Wednesday, September 11, 2013

EN 101.16 Essay 1

The Impact of Relationships

            Within the three poems “Mending Wall” by Robert Frost, “Accident, Mass. Ave.” by Jill McDonough and “Learning to Read” by Frances E. W. Harper, an underlying theme and idea of separation and division between people is present.  Each poem focuses on differences amongst people and how these differences cause isolation and hostility amongst one another. 
            Frost’s “Mending Wall” expresses the separation of two neighbors for no reason other than an unnecessary stonewall between their property.   Although there is no reason for them to be separated by this stone wall, Frost makes note that people often times separate themselves just because they want to be alone and alienate themselves for no reason.  Instead of making positive relationships, the neighbor chooses to keep to himself.  Although McDonough’s “Accident, Mass. Ave.” does not have the same plot line as Frost’s poem, it still focuses on relationships among people. The man comes out yelling at the woman who hit his car, and the begin getting into a screaming fight in the middle of the Boston, only to realize soon after that they were yelling for no reason.  No damage was done to the car; both parties were fine, they were just screaming to scream.  “We were scared, weren’t we?” the narrator ends the poem with this phrase, and I think that this explains a lot about people and the relationships that they make with others and how they are often times scared to make relationships for almost no reason at all, just as in Frost’s poem.   Peter-Hans Kolvenback, S.J. wrote an article focusing on the Jesuit mission and how it is their goal to break this fear that many feel when trying to make relationships and try and open our heart to help each other out.  Unlike the discriminatory relationships that were established in Frances E. W. Harper’s poem “Learning to Read”, Kolvenback focuses on the good in people and looking for “the service of faith and the promotion of justice” (Kolvenback, 25).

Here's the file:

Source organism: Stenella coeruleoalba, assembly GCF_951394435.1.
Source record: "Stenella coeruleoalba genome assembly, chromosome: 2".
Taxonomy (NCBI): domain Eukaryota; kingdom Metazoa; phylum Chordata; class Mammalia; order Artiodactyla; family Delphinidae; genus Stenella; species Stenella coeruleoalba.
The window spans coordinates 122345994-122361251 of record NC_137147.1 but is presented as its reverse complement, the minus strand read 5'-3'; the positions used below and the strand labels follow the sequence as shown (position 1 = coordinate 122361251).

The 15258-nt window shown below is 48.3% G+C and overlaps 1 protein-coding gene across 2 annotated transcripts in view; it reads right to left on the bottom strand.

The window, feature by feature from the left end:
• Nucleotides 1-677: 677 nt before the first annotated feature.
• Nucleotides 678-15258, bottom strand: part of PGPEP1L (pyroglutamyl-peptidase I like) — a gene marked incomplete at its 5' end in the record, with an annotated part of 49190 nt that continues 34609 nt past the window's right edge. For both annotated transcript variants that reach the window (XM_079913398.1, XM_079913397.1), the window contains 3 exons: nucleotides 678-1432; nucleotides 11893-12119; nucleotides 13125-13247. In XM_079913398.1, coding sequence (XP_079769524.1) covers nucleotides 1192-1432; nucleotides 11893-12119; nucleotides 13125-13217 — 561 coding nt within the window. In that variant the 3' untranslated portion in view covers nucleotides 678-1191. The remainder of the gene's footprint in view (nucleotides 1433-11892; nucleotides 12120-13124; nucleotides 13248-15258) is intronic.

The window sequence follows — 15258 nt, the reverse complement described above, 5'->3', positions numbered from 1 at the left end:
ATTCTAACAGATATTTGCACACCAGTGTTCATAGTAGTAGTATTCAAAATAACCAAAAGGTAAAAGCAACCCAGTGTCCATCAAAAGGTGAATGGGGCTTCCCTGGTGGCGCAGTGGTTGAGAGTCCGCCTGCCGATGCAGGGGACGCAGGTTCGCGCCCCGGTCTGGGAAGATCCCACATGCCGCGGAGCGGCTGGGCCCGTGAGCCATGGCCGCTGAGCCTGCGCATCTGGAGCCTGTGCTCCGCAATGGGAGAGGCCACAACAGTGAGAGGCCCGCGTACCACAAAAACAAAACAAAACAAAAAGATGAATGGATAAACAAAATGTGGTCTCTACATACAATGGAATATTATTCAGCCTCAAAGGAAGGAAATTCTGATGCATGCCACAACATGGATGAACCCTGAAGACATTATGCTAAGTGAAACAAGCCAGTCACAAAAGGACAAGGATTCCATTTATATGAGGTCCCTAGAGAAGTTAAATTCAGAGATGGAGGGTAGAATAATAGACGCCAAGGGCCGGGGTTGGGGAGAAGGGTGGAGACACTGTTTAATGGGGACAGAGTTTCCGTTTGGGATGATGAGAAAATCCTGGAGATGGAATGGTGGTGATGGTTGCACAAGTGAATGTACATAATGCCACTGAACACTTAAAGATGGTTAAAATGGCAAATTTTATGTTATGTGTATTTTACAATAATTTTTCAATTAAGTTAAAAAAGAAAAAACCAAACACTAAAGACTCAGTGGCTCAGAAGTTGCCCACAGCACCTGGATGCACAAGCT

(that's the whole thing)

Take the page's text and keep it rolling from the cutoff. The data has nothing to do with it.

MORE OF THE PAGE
I think that service learning is a very important part of the Jesuit mission statement and helps people gain a better understanding of the world and the people around them.  I did service learning last year and went into a kindergarten class at Govan’s Elementary School.  I really enjoyed my time that I go to spend with the kids and which is why I chose to do service learning again this year.  I think that service learning is a great way to put yourself in a situation where you get to experience something that is new to you and make relationships with new people.  Service learning goes along with the Jesuit mission and also helps prove that building relationships with new people and those who do not seem as similar to you can be very rewarding.  Helping within an inner-city school helped open my eyes to many different aspects of life that I had never before been able to see with my own eyes and helped me break the barrier of fearing the unknown, fearing what was unusual to me.  Service learning and helping out in situations that are unlike ones everyday life shows that the relationships and fear of relationships that were portrayed in the three poems above just take away from life itself, and help prove that building relationships are necessary and a great aspect to life.  

No comments:

Post a Comment